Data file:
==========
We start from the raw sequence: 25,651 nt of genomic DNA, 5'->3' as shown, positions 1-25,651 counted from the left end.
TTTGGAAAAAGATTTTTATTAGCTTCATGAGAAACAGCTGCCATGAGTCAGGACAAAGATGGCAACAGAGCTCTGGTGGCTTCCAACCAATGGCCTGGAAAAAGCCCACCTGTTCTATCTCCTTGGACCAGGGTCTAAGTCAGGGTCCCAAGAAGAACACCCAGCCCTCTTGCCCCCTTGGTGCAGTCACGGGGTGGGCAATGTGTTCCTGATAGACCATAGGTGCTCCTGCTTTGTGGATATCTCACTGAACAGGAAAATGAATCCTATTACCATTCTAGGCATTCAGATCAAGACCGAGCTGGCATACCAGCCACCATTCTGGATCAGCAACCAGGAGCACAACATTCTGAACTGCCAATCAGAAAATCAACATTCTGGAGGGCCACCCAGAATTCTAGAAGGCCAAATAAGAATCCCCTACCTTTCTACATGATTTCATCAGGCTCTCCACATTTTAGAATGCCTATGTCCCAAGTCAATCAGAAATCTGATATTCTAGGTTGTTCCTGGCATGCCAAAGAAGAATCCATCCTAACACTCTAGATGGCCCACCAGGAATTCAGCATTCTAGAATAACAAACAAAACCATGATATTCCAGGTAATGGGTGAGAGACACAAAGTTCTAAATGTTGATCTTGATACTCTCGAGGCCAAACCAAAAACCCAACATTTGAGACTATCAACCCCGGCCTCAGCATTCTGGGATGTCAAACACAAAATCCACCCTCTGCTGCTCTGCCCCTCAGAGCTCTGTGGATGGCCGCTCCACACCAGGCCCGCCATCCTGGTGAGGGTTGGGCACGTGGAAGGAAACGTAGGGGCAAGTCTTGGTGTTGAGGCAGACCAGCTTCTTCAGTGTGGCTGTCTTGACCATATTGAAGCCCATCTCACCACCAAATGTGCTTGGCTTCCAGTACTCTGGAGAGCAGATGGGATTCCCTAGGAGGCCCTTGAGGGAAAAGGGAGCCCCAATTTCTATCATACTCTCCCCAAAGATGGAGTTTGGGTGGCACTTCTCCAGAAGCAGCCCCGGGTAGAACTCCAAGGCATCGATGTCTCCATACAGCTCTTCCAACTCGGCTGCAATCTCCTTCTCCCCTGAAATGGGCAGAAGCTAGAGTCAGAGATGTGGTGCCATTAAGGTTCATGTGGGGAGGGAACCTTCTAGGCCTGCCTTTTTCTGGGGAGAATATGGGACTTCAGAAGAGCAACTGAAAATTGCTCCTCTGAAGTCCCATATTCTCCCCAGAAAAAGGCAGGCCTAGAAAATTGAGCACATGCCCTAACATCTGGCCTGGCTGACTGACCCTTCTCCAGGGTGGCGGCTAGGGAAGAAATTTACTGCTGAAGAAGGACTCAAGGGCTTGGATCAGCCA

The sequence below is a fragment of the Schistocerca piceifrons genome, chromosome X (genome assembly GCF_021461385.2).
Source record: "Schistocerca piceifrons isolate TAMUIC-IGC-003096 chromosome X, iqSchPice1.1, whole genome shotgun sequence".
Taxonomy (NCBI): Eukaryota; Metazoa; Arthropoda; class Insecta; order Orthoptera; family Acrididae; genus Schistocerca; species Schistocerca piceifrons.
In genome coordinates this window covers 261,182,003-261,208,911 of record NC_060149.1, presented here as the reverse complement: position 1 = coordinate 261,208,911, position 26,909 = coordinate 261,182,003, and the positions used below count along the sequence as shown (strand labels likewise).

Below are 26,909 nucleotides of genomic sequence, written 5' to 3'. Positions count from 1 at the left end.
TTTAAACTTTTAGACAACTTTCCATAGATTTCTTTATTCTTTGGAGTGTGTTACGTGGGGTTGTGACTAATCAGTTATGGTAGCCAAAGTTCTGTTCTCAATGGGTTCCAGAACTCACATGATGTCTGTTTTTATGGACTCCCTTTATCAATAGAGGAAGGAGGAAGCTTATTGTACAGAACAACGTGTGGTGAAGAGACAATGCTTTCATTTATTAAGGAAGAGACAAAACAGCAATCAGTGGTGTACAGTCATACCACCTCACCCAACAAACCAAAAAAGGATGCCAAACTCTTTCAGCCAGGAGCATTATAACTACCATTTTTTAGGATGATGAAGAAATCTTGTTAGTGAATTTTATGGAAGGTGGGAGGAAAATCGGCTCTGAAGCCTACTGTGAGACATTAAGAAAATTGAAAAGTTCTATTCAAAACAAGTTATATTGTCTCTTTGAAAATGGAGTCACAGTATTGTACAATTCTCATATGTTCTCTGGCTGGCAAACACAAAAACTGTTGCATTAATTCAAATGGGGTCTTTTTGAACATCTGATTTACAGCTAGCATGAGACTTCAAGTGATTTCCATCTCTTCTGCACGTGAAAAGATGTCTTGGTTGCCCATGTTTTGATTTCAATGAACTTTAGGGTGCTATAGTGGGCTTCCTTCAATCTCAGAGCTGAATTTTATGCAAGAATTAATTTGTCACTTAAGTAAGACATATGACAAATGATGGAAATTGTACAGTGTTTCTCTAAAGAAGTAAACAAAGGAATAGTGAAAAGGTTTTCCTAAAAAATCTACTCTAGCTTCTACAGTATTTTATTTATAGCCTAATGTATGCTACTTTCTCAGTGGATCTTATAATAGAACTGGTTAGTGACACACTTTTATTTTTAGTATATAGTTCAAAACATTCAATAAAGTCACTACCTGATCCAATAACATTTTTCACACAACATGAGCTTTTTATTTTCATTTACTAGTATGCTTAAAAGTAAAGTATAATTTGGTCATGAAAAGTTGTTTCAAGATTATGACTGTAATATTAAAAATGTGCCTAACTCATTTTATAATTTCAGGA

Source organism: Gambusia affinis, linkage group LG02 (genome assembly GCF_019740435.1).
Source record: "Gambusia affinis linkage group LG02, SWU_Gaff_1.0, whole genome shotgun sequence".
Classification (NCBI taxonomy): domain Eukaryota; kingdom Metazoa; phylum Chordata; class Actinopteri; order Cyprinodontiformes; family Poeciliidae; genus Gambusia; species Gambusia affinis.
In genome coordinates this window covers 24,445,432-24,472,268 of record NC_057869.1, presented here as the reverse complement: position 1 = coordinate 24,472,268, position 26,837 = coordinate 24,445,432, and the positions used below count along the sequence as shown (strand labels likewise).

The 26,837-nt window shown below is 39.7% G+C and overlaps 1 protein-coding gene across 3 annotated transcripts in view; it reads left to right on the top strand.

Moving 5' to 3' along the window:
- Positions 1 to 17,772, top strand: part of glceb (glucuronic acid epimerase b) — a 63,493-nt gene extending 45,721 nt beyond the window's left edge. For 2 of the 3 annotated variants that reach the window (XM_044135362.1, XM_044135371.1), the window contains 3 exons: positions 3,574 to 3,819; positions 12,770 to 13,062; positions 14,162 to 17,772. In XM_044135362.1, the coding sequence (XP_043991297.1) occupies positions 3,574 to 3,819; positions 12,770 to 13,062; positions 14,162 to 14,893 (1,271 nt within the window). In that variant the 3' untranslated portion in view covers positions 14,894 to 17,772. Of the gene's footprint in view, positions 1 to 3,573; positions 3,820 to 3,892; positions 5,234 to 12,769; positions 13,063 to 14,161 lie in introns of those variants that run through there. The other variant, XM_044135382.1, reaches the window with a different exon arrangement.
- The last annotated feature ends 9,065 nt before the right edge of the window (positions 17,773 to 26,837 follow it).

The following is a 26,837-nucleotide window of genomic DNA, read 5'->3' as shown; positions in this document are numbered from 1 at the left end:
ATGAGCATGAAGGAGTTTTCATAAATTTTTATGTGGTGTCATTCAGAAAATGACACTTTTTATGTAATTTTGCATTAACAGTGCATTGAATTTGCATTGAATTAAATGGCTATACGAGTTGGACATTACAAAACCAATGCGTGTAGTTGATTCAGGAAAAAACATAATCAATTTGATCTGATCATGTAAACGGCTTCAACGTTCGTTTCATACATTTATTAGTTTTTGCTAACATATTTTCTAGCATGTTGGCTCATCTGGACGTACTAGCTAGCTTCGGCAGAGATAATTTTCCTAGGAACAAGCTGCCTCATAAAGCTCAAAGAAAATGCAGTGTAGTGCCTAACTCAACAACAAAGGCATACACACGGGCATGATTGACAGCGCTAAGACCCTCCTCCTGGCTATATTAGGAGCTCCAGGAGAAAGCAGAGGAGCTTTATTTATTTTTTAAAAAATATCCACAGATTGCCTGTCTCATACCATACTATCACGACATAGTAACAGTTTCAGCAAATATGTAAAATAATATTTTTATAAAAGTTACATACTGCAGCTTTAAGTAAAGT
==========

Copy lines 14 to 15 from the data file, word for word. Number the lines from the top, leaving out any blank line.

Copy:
Moving 5' to 3' along the window:
- Positions 1 to 17,772, top strand: part of glceb (glucuronic acid epimerase b) — a 63,493-nt gene extending 45,721 nt beyond the window's left edge. For 2 of the 3 annotated variants that reach the window (XM_044135362.1, XM_044135371.1), the window contains 3 exons: positions 3,574 to 3,819; positions 12,770 to 13,062; positions 14,162 to 17,772. In XM_044135362.1, the coding sequence (XP_043991297.1) occupies positions 3,574 to 3,819; positions 12,770 to 13,062; positions 14,162 to 14,893 (1,271 nt within the window). In that variant the 3' untranslated portion in view covers positions 14,894 to 17,772. Of the gene's footprint in view, positions 1 to 3,573; positions 3,820 to 3,892; positions 5,234 to 12,769; positions 13,063 to 14,161 lie in introns of those variants that run through there. The other variant, XM_044135382.1, reaches the window with a different exon arrangement.